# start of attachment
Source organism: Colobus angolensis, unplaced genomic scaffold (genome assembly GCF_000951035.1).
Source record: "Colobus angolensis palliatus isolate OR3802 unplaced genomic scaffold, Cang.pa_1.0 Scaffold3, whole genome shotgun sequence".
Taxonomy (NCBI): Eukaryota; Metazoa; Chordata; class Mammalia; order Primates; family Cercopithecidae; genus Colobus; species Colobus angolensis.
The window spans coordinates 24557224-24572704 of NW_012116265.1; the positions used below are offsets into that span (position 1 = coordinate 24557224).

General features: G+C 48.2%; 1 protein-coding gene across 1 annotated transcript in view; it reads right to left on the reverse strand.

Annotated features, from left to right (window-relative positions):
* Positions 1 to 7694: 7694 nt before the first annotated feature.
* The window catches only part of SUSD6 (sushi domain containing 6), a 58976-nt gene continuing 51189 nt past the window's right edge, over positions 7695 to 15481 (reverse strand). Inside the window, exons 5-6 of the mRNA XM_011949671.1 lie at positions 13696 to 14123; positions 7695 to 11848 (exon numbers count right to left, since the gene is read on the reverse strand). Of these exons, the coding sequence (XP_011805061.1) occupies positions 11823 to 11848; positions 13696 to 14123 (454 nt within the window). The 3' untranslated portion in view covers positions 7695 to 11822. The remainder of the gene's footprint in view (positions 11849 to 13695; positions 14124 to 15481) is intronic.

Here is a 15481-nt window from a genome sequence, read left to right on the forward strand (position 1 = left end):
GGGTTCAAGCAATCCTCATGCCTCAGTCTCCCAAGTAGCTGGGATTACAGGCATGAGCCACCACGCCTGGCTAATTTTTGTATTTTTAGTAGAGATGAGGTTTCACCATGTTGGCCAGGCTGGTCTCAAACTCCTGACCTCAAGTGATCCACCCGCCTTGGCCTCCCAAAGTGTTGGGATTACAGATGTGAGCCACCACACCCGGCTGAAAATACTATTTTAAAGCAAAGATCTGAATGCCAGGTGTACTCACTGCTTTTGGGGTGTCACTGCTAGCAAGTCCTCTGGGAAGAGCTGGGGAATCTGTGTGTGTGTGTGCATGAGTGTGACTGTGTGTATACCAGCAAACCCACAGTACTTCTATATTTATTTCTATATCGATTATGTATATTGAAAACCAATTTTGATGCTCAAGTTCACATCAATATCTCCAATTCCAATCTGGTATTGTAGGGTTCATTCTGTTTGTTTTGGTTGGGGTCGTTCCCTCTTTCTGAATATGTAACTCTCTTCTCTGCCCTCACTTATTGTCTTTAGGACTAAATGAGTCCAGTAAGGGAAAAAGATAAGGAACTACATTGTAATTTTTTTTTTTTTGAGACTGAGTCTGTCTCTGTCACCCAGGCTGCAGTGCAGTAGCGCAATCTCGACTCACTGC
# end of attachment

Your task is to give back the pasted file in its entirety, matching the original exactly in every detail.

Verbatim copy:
Source organism: Colobus angolensis, unplaced genomic scaffold (genome assembly GCF_000951035.1).
Source record: "Colobus angolensis palliatus isolate OR3802 unplaced genomic scaffold, Cang.pa_1.0 Scaffold3, whole genome shotgun sequence".
Taxonomy (NCBI): Eukaryota; Metazoa; Chordata; class Mammalia; order Primates; family Cercopithecidae; genus Colobus; species Colobus angolensis.
The window spans coordinates 24557224-24572704 of NW_012116265.1; the positions used below are offsets into that span (position 1 = coordinate 24557224).

General features: G+C 48.2%; 1 protein-coding gene across 1 annotated transcript in view; it reads right to left on the reverse strand.

Annotated features, from left to right (window-relative positions):
* Positions 1 to 7694: 7694 nt before the first annotated feature.
* The window catches only part of SUSD6 (sushi domain containing 6), a 58976-nt gene continuing 51189 nt past the window's right edge, over positions 7695 to 15481 (reverse strand). Inside the window, exons 5-6 of the mRNA XM_011949671.1 lie at positions 13696 to 14123; positions 7695 to 11848 (exon numbers count right to left, since the gene is read on the reverse strand). Of these exons, the coding sequence (XP_011805061.1) occupies positions 11823 to 11848; positions 13696 to 14123 (454 nt within the window). The 3' untranslated portion in view covers positions 7695 to 11822. The remainder of the gene's footprint in view (positions 11849 to 13695; positions 14124 to 15481) is intronic.

Here is a 15481-nt window from a genome sequence, read left to right on the forward strand (position 1 = left end):
GGGTTCAAGCAATCCTCATGCCTCAGTCTCCCAAGTAGCTGGGATTACAGGCATGAGCCACCACGCCTGGCTAATTTTTGTATTTTTAGTAGAGATGAGGTTTCACCATGTTGGCCAGGCTGGTCTCAAACTCCTGACCTCAAGTGATCCACCCGCCTTGGCCTCCCAAAGTGTTGGGATTACAGATGTGAGCCACCACACCCGGCTGAAAATACTATTTTAAAGCAAAGATCTGAATGCCAGGTGTACTCACTGCTTTTGGGGTGTCACTGCTAGCAAGTCCTCTGGGAAGAGCTGGGGAATCTGTGTGTGTGTGTGCATGAGTGTGACTGTGTGTATACCAGCAAACCCACAGTACTTCTATATTTATTTCTATATCGATTATGTATATTGAAAACCAATTTTGATGCTCAAGTTCACATCAATATCTCCAATTCCAATCTGGTATTGTAGGGTTCATTCTGTTTGTTTTGGTTGGGGTCGTTCCCTCTTTCTGAATATGTAACTCTCTTCTCTGCCCTCACTTATTGTCTTTAGGACTAAATGAGTCCAGTAAGGGAAAAAGATAAGGAACTACATTGTAATTTTTTTTTTTTTGAGACTGAGTCTGTCTCTGTCACCCAGGCTGCAGTGCAGTAGCGCAATCTCGACTCACTGC